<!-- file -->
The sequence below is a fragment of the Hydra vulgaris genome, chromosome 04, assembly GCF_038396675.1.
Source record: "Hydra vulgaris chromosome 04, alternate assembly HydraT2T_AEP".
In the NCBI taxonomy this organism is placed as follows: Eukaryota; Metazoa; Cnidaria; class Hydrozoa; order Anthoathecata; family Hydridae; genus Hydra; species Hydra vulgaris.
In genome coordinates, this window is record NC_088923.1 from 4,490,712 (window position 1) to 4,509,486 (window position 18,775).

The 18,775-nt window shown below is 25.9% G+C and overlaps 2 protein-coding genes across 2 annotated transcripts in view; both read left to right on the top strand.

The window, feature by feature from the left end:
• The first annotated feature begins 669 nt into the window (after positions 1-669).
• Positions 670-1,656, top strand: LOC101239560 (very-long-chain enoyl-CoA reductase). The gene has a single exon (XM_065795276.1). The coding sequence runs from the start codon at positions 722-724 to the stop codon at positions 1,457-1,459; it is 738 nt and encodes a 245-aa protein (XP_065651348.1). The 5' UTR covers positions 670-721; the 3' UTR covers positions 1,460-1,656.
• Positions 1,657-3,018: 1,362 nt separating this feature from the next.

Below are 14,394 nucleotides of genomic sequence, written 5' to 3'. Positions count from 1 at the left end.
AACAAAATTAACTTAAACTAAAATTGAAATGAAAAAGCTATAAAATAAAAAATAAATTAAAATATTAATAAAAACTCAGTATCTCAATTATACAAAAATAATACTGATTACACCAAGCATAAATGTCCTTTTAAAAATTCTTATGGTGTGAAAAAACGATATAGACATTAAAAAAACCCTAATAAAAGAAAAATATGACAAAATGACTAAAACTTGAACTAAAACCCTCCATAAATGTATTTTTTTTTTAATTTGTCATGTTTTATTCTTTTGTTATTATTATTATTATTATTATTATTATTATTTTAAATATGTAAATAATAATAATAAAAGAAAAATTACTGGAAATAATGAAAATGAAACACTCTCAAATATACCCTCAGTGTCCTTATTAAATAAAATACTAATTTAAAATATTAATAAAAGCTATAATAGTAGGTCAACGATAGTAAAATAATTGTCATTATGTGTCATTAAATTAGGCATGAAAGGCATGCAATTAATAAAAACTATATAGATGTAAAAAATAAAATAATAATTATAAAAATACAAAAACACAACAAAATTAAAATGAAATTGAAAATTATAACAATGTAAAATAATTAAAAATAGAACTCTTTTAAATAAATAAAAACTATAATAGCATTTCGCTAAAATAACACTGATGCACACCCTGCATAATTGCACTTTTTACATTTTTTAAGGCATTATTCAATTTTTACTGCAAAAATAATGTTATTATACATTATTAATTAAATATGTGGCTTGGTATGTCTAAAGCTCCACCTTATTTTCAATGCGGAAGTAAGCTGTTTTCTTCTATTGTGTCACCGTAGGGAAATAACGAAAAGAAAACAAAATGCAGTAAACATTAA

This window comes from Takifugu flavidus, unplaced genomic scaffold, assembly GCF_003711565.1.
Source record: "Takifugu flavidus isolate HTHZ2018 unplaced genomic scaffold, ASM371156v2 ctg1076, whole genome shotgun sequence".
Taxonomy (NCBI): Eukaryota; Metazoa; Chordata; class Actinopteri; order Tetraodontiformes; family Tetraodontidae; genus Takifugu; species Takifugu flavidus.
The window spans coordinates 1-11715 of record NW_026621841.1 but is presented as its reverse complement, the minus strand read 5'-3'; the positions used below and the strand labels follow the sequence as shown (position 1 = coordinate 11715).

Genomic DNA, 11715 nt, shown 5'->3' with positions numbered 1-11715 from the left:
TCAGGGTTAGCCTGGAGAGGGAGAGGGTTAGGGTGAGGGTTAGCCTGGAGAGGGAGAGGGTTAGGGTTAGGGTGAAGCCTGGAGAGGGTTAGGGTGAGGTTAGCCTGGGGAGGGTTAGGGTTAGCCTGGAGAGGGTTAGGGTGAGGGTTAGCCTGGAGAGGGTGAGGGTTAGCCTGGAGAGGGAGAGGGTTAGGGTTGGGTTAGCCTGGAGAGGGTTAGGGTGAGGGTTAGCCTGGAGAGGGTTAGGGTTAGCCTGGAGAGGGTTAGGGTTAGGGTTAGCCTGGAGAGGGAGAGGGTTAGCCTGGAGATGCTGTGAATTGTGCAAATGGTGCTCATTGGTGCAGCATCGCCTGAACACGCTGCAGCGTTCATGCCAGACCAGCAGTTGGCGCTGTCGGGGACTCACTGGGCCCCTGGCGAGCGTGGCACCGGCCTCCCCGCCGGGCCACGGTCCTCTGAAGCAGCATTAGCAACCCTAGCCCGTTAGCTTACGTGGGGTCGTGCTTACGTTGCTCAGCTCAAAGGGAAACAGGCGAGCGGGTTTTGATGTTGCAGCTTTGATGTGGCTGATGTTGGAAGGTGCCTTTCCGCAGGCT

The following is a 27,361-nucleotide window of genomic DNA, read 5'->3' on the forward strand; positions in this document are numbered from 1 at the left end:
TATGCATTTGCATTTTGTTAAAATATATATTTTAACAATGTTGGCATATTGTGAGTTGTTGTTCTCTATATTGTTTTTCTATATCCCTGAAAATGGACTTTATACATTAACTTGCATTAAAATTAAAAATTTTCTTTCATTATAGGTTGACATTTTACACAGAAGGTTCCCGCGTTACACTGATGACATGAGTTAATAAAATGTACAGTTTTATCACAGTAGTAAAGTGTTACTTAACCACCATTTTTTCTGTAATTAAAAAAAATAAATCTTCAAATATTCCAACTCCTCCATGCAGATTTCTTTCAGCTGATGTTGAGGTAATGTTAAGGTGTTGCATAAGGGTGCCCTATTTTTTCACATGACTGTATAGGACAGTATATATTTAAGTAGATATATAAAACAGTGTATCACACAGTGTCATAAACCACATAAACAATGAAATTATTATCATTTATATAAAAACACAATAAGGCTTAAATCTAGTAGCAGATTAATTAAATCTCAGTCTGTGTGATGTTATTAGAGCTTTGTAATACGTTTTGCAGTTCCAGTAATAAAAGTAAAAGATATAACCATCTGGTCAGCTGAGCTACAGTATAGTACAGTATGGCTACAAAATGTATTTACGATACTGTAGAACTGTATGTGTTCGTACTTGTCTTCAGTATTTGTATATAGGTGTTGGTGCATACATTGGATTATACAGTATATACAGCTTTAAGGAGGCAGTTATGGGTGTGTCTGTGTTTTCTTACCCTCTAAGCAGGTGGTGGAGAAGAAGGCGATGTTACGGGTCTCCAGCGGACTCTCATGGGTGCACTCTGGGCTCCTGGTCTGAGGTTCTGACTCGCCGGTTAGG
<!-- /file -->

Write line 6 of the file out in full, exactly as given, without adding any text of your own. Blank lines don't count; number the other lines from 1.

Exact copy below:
The window, feature by feature from the left end: